Ever since the COVID-19 pandemic began in March 2020, the world’s economy has been in tatters due to the resulting health and economic shocks. To deal with the pandemic, countries around the world imposed strict lockdowns on the movement of people, on international travel, and on the transportation of goods and services to minimize the threat to health and safety. This has resulted in many industries and organizations either being shut down or operating at minimum capacity, and the effects are visible globally.
Whether it’s news of the airline industry suffering major losses, millions of people losing their jobs, or small firms permanently going out of business, the impact of the novel coronavirus on our global economy is colossal.
To make matters even worse, many countries find themselves to be over-relying on their trading partners and are now struggling to meet internal customer demands. This trade imbalance and over-reliance issue becomes even more problematic when countries engage in international disputes. Take the recent trade dispute between Australia and China, for example. China has imposed an 80 percent tariff on barley imports from Australia in retaliation for Canberra’s demand for an independent investigation into the origins of the COVID-19 pandemic. This will cost Australian farmers AU$500 million annually. In response to Beijing’s announcement, Australia has threatened to appeal to the World Trade Organization (WTO) as it believes this to be a bullying and coercion tactic to force Australia to rethink its demand for the coronavirus inquiry. China is also currently engaged in a major border dispute with its neighbor and the world’s largest democracy, India.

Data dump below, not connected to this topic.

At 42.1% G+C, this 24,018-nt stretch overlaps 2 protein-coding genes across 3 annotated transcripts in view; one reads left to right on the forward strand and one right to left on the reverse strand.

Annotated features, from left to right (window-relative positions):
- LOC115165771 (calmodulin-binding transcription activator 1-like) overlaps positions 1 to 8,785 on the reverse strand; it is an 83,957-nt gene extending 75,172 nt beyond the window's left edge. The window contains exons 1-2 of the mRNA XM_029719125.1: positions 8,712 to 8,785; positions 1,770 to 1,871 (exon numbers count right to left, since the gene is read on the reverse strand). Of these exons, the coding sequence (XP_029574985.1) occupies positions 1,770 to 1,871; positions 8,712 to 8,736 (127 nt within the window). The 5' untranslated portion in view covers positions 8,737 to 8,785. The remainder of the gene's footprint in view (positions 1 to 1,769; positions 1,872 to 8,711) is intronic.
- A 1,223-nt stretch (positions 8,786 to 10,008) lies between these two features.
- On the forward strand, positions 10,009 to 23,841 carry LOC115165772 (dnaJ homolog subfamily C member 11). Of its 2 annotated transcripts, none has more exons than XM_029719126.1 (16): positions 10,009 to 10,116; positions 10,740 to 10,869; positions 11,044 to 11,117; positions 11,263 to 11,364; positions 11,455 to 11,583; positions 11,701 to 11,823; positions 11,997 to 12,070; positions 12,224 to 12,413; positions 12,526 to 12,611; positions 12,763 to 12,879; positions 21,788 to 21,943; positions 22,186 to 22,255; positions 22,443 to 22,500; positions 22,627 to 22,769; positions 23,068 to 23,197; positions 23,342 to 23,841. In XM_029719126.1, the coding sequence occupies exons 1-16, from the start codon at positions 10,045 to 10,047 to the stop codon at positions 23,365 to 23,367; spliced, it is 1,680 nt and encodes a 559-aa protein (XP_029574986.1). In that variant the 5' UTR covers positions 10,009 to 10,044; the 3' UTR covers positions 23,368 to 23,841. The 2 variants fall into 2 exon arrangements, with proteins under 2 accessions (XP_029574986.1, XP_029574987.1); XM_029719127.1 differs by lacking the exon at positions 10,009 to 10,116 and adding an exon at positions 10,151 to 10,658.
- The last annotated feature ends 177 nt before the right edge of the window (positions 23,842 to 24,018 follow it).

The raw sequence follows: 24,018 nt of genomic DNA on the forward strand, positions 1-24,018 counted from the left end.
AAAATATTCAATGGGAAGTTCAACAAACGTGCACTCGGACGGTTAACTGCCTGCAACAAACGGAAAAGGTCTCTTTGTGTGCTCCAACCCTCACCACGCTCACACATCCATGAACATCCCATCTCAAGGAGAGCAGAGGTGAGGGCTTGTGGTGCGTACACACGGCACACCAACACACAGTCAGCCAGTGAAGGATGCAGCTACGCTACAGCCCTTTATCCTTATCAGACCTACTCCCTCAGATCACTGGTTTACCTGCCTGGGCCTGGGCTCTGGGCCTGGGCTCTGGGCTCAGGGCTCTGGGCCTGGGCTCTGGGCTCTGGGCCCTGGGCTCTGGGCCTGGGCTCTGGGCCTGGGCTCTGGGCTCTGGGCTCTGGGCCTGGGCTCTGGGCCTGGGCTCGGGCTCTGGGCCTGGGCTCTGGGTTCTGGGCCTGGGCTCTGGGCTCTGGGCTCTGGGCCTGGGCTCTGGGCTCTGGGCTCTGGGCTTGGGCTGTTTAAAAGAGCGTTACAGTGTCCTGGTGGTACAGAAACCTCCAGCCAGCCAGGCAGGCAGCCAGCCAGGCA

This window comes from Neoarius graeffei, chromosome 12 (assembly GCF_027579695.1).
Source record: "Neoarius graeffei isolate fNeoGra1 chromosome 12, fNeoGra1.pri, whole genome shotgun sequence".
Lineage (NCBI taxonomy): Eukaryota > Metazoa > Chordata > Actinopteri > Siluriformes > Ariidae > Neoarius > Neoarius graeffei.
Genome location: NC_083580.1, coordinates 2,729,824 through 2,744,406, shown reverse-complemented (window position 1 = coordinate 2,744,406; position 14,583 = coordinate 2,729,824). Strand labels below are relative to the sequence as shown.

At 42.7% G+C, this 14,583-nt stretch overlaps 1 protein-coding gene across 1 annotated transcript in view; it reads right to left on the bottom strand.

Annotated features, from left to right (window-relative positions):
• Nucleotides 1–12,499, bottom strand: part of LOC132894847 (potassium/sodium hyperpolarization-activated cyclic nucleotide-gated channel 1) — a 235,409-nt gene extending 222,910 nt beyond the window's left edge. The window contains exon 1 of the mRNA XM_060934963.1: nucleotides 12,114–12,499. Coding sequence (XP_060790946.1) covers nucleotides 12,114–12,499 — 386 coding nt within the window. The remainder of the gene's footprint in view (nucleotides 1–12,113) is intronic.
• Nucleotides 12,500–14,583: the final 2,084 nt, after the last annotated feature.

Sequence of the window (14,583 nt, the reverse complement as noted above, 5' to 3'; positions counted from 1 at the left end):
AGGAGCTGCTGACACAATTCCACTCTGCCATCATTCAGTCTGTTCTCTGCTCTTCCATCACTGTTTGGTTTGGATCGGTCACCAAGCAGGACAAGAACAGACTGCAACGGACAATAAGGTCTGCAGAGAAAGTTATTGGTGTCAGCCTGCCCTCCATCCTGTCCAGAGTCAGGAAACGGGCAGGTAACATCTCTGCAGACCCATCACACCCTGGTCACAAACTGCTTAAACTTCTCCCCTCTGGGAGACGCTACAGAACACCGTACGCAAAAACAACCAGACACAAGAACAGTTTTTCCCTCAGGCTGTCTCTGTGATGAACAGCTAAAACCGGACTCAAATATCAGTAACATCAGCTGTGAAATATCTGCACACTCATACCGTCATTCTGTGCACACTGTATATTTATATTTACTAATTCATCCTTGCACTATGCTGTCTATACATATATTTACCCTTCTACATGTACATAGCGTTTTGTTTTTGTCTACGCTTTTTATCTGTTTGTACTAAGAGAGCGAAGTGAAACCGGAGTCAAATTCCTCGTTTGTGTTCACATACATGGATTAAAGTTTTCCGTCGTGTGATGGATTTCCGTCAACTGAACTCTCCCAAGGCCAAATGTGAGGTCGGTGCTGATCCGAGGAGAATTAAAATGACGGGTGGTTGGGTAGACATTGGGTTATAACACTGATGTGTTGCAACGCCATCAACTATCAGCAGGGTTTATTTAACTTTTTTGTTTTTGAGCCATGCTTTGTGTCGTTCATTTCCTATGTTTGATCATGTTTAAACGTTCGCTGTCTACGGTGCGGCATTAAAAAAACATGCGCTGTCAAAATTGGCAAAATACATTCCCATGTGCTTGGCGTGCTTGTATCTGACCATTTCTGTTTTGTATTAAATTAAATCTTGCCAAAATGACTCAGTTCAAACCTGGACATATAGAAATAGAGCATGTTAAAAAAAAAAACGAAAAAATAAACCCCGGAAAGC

Success Atma Nirbhar Bharat Abhiyaan Manufactured Indian Products And Sell